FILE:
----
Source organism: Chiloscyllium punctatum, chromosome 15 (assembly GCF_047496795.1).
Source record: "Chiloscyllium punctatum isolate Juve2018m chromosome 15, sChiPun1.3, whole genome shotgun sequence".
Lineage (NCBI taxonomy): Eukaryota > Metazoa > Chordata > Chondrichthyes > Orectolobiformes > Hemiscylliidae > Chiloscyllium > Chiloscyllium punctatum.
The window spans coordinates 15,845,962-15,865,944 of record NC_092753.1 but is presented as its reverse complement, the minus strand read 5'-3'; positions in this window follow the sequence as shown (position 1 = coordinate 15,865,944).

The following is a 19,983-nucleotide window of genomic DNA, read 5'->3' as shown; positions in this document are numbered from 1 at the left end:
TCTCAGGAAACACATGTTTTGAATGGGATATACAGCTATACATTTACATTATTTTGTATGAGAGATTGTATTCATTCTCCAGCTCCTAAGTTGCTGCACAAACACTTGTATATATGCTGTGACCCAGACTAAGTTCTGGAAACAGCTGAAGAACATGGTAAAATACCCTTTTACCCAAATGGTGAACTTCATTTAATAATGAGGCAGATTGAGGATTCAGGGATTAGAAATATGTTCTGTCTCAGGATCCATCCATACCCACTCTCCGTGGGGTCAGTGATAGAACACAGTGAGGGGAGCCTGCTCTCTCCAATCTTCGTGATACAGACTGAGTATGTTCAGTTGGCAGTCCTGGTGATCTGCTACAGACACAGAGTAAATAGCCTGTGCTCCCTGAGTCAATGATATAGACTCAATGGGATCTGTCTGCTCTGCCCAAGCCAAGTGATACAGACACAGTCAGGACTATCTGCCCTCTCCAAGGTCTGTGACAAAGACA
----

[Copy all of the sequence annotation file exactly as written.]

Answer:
Source organism: Chiloscyllium punctatum, chromosome 15 (assembly GCF_047496795.1).
Source record: "Chiloscyllium punctatum isolate Juve2018m chromosome 15, sChiPun1.3, whole genome shotgun sequence".
Lineage (NCBI taxonomy): Eukaryota > Metazoa > Chordata > Chondrichthyes > Orectolobiformes > Hemiscylliidae > Chiloscyllium > Chiloscyllium punctatum.
The window spans coordinates 15,845,962-15,865,944 of record NC_092753.1 but is presented as its reverse complement, the minus strand read 5'-3'; positions in this window follow the sequence as shown (position 1 = coordinate 15,865,944).

The following is a 19,983-nucleotide window of genomic DNA, read 5'->3' as shown; positions in this document are numbered from 1 at the left end:
TCTCAGGAAACACATGTTTTGAATGGGATATACAGCTATACATTTACATTATTTTGTATGAGAGATTGTATTCATTCTCCAGCTCCTAAGTTGCTGCACAAACACTTGTATATATGCTGTGACCCAGACTAAGTTCTGGAAACAGCTGAAGAACATGGTAAAATACCCTTTTACCCAAATGGTGAACTTCATTTAATAATGAGGCAGATTGAGGATTCAGGGATTAGAAATATGTTCTGTCTCAGGATCCATCCATACCCACTCTCCGTGGGGTCAGTGATAGAACACAGTGAGGGGAGCCTGCTCTCTCCAATCTTCGTGATACAGACTGAGTATGTTCAGTTGGCAGTCCTGGTGATCTGCTACAGACACAGAGTAAATAGCCTGTGCTCCCTGAGTCAATGATATAGACTCAATGGGATCTGTCTGCTCTGCCCAAGCCAAGTGATACAGACACAGTCAGGACTATCTGCCCTCTCCAAGGTCTGTGACAAAGACA